Image courtesy of Los Angeles Times.
If life was a canvas, does it feel like disproportionate shapes, belligerent splatters, crowded composition, and dots that don’t make sense? Welcome to the club. With this outlook on life or the resonation of this imagery, likely shows a level of anxiety. These are not issues that the painter can just gesso over and start anew, but they have to work with the permanent trace of stressors and unexpected things life throws to create a beautiful masterpiece.
Abstraction is an apt style to describe what you may be going through because it prioritizes the story of the artist to interpret the art. Abstraction tells the story of the piques and valleys that you have been through. Additionally, Mollie Eisenberg says,“without that kind of abstract and figurative thinking it’s hard to have a grasp on the reality of being afraid of a system of power that’s intangible.”
Furthermore, you may feel like you create a blueprint for how you want your life to look but anxiety keeps on getting you down and messing with the goals that you have. The closer you get to wholeness you feel like you are constantly knocked down. The best way to cope with anxiety is to not stay in a rut, but take action, as the artist in your own story, to make your life what you desire.
Typically, anxiety is very chaotic. It creates paralysis by making you feel like you are helpless because you are too busy concentrating and obsessing over the hypotheticals, the realities of today, or future outcomes. Oftentimes the reaction is to do nothing about it. However, there are many actionable things that you can do to be productive and stop doing the Sisyphus journey of pushing a rock uphill. There is better for you and we want you to enjoy health and true peace of mind. Therefore, we have provided the following for your mental health and healing:
Abstractionists wanted their brushstrokes to show their unfiltered psyche by reverting to elemental forms. Undoubtedly they had an idea of what their composition would reflect, but there are probably moments in which the paint smears or dribbled in an unexpected way. They turn those beautiful moments that they do not have control into a masterpiece. In the same way, anxiety is caused by moments where a person has lack of control in a situation. Boom somebody just laid on you something that shakes your world and in an attempt to regain control, your brain starts fighting itself. Anxiety has many different manifestations: physical, cognitive, and emotional effects, such as shortness of breath, panic, sweating and trembling, and overwhelming feelings.
According to Anxiety and Depression Association of America, it recommends that you control what you actually have power over, which is grounding yourself in the present. First regain control of your breathing by inhaling and exhaling at a more even pace. Once you do that and make sure you are physically safe, take time out of what you were doing, practice mindfulness, exercise, count to ten, take a nap, laugh, monitor your triggers, or talk to someone. All of these actions are active verbs, which means that after you settle your breathing you need to act. For instance, if your anxiety is about getting something done by a deadline, the best way to get rid of that anxiety is being productive, rolling up your sleeves, and getting to it. Doing is the only thing to help with your anxiety, otherwise you will lodge yourself deeper and deeper into feelings of stress, despair, and anxiety.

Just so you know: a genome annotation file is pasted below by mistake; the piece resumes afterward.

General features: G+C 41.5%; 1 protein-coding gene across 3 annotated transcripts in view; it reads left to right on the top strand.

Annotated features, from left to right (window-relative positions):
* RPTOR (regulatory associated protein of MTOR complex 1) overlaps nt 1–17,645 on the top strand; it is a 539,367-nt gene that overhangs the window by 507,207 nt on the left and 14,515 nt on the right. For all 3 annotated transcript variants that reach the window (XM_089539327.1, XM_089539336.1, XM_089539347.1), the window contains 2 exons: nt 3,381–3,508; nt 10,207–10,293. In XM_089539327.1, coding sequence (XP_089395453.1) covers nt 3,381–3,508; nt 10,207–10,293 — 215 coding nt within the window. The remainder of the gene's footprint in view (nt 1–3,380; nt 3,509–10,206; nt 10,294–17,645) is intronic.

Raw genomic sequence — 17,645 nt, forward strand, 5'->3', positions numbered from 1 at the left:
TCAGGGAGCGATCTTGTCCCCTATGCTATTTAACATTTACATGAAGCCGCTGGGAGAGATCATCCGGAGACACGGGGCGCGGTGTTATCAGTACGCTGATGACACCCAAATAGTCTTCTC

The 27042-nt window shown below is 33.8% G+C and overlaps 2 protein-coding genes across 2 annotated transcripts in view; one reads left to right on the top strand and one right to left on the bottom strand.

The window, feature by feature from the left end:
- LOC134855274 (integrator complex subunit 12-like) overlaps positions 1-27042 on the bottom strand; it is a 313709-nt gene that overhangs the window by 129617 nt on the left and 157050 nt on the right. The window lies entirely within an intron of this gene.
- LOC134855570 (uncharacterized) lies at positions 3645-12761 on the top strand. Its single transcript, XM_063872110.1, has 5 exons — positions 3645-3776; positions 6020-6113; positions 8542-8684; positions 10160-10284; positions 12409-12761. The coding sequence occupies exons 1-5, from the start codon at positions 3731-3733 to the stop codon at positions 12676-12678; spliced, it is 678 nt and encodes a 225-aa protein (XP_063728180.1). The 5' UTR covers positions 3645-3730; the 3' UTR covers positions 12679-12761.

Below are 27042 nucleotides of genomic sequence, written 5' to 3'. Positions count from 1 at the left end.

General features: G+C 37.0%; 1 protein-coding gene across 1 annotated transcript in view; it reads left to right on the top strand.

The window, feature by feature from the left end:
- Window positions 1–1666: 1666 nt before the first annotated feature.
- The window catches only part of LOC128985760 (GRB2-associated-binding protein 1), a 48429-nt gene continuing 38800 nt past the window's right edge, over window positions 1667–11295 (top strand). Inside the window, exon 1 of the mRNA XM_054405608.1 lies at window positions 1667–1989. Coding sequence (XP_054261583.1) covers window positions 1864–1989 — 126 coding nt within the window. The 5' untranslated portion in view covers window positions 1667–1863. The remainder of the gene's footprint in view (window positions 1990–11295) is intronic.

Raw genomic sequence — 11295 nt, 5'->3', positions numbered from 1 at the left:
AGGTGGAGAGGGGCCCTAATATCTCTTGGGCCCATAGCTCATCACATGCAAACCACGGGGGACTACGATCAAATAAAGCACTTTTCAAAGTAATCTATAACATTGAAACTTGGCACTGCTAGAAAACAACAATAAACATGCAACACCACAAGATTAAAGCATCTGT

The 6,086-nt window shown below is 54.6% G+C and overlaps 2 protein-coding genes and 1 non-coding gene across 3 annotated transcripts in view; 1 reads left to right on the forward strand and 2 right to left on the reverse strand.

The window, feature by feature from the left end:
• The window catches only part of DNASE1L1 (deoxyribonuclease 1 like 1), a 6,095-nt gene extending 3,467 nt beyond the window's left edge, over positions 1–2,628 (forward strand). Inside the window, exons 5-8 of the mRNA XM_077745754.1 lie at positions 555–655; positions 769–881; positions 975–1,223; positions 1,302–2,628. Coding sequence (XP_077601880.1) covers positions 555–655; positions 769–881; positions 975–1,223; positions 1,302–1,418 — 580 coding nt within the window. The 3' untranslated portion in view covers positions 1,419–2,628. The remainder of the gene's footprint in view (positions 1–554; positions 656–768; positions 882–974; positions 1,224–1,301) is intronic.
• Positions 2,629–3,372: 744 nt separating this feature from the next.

You hit the rut again, but this time you are prepared by being ready to take action. Instead of thinking about it as working to fight your anxiety, view it as working with it. Anxiety is a condition that most people sustain during their entire lifetime if diagnosed, so the trick is managing it and using productive coping mechanisms. Actually, anxiety deduces that you are a thoughtful and contemplative person that cares about their past, present, and future. We are not saying you should parade your anxiety around or that its symptoms are a good thing, but we are saying that this is the way that you are wired so the trick is to work with it. Here are some tips and tricks that will spur you into action to cope with your anxiety:
Long term anxiety may be caused by a stressful work or home environment, racial trauma, hereditary conditions, cocktails of medications, phobias, and caffeine intake. Make sure to grapple anxiety at the root by taking action to change these overlying conditions if you are able. There are many things that trigger anxiety and we want you to brace the future of how your condition may persist.
While it may be easy for anxious people to dwell on future problems, we encourage you to make a plan for future panic attacks or feelings of anxiety to stop the pattern of these instances derailing you. Some of these plans may include having hotlines in your back pocket, finding a therapist that works for you, taking diet supplements to make sure that you do not have a chemical imbalance, trying Cognitive Behavioral Therapy (CBT) to stop negative thought patterns that you may be developing, creating a plan for medication and therapy visits with your health provider, maintaining a journal to write out your thoughts, and track mood changes with apps like Moodpath. Whatever method you and your health professional pursue is the right way to take action for you and we are excited that you are on the path to wholeness.
Put the paint brush in your hand and flow with the unexpected bumps or splatters. At first, it may look ugly but it is sure to turn around by your actionable steps towards success. Even the famous rapper, J. Cole, says,“there is beauty in the struggle, ugliness in the success.” Make your canvas what you desire by embracing the hard moments and making it beautiful.